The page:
Also reading…

For our seasonal themes during May, Rachel has been focusing on interplanetary sci-fi, while Joanna has been reading about time travel. We’ve also featured reviews of a climate-focused near future thriller, the start of a charming new high fantasy series, and a smart, philosophical historical fantasy.

The Blazing World by Margaret Cavendish

Since we are focused onto reading science fiction novels written by great female authors, we find it inevitable to mention and recommend probably the first ever written science fiction novel, The Blazing world by Margaret Cavendish. If you have missed this ultimate best seller, now is the moment to catch up with it. This classic, pioneering sci-fi novel tells a story about the women reaching North Pole and entering the magic world of surreal creatures from there. Once in the surreal world, she becomes the ruler of it and commands the invasion of her homeland taking you to impressive adventure.

The Selection by Kiera Cass

The Selection is the process through which a prince of Illéa finds a wife: a lengthy, televised spectacle in which thirty-five young women are picked to live in the palace and get to know the prince. America Singer doesn’t want to be a princess, and is determined to marry for love. She only fills in the application form because her parents and her boyfriend both encourage her to take the chance, but predictably enough, when she actually meets Prince Maxon she finds he has a certain charm. This has all the makings of a rags-to-riches romance, and on the surface this is a gentle romantic comedy, but the setting is a dystopian future and there are hints of unrest in the form of rebel attacks and suppressed histories that look set to be expanded in the later books. I enjoyed America’s growth through the story, too, as she learns to cope with difficult, unfamiliar situations and to put her own needs first.

Discount Armageddon by Seanan McGuire

Verity Price is a ballroom dancer, cocktail waitress… and trained cryptozoologist who shares her apartment with a colony of talking mice. I adored the Aeslin mice, who have extensive religious ceremonies to commemorate anything and everything that’s ever happened to the Price family, and whose presence gives rise to a number of laugh-out-loud moments. Verity is running across the Manhattan rooftops when she bumps into a member of the Covenant, a secret organisation aiming to wipe out the supernatural wildlife Verity and her family have sworn to protect. Fun and lighthearted, with a twist of romance and no shortage of humour, a charming cast, and a complex ecosystem of supernatural beings. (Did I mention how much I love the mice?)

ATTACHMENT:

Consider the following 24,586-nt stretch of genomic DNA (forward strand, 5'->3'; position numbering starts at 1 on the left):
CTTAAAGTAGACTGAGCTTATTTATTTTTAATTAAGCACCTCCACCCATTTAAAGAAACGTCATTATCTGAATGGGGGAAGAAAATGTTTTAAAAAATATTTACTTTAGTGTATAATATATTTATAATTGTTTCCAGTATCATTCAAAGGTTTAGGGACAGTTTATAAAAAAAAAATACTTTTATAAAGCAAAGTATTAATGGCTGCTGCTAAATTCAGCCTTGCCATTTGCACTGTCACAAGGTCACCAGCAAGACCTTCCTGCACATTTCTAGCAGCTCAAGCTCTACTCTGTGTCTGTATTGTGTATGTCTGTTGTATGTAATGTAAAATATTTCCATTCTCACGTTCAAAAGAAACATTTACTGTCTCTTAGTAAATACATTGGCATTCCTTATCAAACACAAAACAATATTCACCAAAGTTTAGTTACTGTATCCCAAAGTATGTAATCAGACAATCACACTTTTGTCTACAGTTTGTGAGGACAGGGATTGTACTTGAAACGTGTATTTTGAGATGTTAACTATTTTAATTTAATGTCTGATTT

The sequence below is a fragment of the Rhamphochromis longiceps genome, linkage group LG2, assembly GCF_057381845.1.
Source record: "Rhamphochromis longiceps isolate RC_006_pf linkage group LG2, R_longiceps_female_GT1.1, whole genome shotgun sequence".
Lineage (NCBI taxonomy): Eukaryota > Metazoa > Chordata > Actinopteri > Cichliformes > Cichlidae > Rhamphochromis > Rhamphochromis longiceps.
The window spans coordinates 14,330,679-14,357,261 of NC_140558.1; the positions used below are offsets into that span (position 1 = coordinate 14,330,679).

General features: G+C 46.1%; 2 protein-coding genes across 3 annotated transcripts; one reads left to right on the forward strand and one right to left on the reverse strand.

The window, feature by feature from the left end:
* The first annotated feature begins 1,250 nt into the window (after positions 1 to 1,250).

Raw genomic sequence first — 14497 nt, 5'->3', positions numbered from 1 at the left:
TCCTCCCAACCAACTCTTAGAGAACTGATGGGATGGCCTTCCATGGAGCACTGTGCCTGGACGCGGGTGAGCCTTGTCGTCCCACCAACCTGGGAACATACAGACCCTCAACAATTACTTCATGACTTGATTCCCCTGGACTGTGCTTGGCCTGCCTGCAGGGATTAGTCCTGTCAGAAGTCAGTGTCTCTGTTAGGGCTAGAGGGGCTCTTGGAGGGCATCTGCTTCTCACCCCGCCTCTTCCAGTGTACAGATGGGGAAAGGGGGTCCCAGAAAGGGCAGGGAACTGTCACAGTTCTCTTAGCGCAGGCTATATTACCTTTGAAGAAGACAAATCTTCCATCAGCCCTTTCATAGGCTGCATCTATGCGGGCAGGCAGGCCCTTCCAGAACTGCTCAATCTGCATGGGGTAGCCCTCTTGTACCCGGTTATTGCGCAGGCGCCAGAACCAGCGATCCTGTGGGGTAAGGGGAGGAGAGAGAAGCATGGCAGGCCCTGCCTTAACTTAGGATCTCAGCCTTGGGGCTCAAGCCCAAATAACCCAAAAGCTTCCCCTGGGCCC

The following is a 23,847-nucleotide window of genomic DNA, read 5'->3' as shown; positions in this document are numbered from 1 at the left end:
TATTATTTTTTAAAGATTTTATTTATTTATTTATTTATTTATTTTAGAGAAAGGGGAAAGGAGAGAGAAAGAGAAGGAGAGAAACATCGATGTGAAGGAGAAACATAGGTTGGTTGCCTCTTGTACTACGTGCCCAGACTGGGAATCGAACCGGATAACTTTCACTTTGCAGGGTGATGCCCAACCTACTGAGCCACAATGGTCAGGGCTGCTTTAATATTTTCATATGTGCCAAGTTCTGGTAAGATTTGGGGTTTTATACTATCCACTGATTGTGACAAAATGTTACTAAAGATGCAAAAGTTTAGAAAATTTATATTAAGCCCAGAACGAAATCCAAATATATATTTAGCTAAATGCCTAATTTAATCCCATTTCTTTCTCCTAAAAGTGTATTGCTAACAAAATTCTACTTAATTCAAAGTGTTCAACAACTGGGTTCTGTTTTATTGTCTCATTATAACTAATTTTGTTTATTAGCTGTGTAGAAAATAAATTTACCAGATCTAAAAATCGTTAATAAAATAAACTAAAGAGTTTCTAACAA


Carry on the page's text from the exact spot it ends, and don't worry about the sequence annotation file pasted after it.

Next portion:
Fluency by Jennifer Foehner Wells

Dr Jane Holloway is recruited for a very unusual mission, one of a small crew selected to travel out to an alien vessel stranded in the asteroid belt. Holloway has a strong background in field linguistics, which isn’t the most natural background for an astronaut, but her skills are in demand: fundamentally, this is a first contact mission, and NASA wants to stand a chance of understanding and communicating with any surviving aliens. I have to confess that, as an academic linguist myself, I was looking forward to some sophisticated linguistic enquiry at this point — but instead there’s a clever shortcut that reads a lot like telepathy. The story is well-paced, though, with interesting crew dynamics including a little romance, so there was plenty to keep me turning the pages.